DIY Mirror Table

As a homeschooling mother I’m always adapting, always learning, always trying to improve.  Lately I’ve been incorporation more Reggio into our lives.  I find it has many similarities with Montessori but allows more open-ended exploration and more of the arts.

Mirrors are used a lot in Reggio.  They allow the child to view themselves and to view their work from different angles.  They promote exploration with reflections and symmetry.  We had this little table in our room and I thought it’d make a great mirror table.  A trip to the dollar store later it was all set up.

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The table is this one from Walmart.  It’s only $15 CAD.

The mirrors are from the Dollar Store.  They’re $2 each and are about 9 3/4″ squares.  I also got some command strips for hanging pictures frames.

The mirrors fit perfectly on the table leaving a little ledge for the standing up ones.

What I did was attach 4 to the table with the command strips so that I could later remove them without damaging the table.  I put them on to one side so that there was a rim of the table to balance the standing up ones on.  For those I put two at a 90% angle and taped them and then taped one on either end.  I put them up on the table and taped the backs to the table.  Two strategically placed pieces of tape on the front two end pieces keep them from sliding back.

And now the exploration can begin.  The first thing Pumpkin 1 said was, “Mommy I made a star!”

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Follow my Pinterest Board for more Reggio homeschooling ideas:

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Real Tools

My daycare kids and Pumpkins love to play doctor.  This play is enhanced with the use of real doctors tools.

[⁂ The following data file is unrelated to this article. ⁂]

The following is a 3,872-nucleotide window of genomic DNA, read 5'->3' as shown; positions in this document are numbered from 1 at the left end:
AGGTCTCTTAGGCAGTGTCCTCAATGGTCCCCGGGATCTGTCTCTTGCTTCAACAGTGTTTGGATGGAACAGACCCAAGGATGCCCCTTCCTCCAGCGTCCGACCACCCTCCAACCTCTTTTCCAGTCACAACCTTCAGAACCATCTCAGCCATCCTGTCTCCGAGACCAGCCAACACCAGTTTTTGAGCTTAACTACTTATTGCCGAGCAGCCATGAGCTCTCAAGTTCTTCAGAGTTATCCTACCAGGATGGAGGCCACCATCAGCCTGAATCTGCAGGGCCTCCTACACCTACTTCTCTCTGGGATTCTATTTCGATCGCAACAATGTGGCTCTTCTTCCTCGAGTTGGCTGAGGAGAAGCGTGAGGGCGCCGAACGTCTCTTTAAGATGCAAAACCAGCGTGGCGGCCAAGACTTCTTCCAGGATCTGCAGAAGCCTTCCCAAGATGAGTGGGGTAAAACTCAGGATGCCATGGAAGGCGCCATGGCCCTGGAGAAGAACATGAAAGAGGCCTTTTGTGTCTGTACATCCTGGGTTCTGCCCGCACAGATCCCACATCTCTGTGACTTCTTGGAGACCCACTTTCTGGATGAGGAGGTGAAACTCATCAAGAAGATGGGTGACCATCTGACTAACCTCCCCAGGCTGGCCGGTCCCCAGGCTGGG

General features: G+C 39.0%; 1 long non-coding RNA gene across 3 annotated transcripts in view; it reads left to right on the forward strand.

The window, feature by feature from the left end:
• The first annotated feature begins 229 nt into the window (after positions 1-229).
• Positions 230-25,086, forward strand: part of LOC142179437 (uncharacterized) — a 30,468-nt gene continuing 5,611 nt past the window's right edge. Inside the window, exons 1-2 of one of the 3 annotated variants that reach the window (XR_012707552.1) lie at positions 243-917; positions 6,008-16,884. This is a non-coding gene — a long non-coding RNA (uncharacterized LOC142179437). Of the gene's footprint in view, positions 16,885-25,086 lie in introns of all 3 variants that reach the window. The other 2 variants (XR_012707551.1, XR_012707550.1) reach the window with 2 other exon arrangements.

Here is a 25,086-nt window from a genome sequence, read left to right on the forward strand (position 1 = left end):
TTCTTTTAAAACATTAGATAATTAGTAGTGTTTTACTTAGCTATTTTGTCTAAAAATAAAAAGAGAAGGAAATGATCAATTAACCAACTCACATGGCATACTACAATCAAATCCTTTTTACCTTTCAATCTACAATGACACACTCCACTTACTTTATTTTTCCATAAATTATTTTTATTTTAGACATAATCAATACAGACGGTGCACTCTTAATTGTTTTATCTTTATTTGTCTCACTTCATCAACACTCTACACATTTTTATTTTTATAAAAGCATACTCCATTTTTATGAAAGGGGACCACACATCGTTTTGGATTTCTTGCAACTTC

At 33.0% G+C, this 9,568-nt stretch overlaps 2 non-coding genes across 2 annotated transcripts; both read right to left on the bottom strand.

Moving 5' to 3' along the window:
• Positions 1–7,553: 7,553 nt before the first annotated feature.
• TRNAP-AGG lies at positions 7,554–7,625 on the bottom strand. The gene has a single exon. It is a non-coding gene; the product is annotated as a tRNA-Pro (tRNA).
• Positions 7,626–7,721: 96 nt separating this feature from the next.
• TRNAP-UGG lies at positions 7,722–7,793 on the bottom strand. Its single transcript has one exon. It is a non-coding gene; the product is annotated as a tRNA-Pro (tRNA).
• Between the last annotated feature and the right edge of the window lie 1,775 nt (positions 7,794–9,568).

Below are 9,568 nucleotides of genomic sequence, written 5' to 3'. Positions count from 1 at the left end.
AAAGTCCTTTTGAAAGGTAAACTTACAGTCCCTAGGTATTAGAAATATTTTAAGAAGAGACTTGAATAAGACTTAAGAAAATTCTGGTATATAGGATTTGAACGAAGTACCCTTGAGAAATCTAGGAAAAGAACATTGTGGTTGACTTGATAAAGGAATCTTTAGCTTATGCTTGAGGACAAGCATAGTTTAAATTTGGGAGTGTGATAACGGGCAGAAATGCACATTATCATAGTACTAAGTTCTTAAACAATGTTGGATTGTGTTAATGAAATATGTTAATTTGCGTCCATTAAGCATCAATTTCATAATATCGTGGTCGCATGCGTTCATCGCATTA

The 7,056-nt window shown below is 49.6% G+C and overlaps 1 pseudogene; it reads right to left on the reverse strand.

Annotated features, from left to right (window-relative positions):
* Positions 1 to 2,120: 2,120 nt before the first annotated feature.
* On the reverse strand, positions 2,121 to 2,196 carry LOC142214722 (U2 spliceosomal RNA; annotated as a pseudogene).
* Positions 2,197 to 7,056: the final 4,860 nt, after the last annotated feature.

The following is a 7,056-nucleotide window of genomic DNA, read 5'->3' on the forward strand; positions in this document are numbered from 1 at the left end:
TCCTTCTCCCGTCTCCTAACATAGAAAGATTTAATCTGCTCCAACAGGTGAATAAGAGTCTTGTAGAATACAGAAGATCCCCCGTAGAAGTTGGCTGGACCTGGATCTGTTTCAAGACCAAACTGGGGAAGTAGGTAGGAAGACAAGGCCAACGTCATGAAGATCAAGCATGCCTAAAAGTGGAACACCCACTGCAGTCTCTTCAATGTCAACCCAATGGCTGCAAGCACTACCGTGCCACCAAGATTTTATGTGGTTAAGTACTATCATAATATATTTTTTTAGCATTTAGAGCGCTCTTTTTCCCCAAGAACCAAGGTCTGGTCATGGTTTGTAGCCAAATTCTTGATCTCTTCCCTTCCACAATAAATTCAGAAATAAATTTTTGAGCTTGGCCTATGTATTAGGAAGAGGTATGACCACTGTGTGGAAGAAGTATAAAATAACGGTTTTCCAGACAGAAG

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I had to sneak the photo so I wouldn’t disrupt their play.

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Waldorf promotes using natural toys that aren’t too realistic to inspire the imagination and to not awaken the dreamlike state of the child whereas Reggio encourages the use of real tool for children.  It’s up to you which way you lean for your family.  Here is a wonderful Reggio inspired blog that discusses real tools:

http://www.playathomemomllc.com/2013/12/creating-play-spaces/

I purchased our doctor’s kit tools from Amazon.  Click the picture for the Amazon link.

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I also put in some medicine measuring spoons and medicine dispensers that look like a needle I picked up from the grocery store pharmacy section.

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What are some other real tools you could give to your children to enhance the depth of their play?

Corn pit

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I finally got the corn pit set up.  Pumpkin 1 loved it.  She had fun hiding all her farm animals in the corn.  Great sensory activity and so many ways to play.  I’ll probably also use the corn for a sensory bin for my daycare children and for some pouring and scooping exercises for Pumpkin 1.  I did add some scoops and cups after the photo was taken.  I got the corn at TSC.  It was $12 for a 55lbs bag which was enough for our kiddie pool.  She’s pretty good at not throwing the corn, but I do have to watch her.  However, it’s not hard to scoop into a pile with your hands and put it back in.

The Playroom

The below pictures are from the web.  If you click on them they’ll take you to the website they’re from.  I’ll post pictures of my playroom soon.  It seems to be ever evolving so I’m never satisfied with it.

The Reggio Emilia approach to education views the environment as the third teacher.  Maria Montessori also emphasized the environment as an important part of learning.

“The environment must be rich in motives which lend interest to activity and
invite the child to conduct his own experiences.”

There are several principles I think are important to consider when planning your playroom.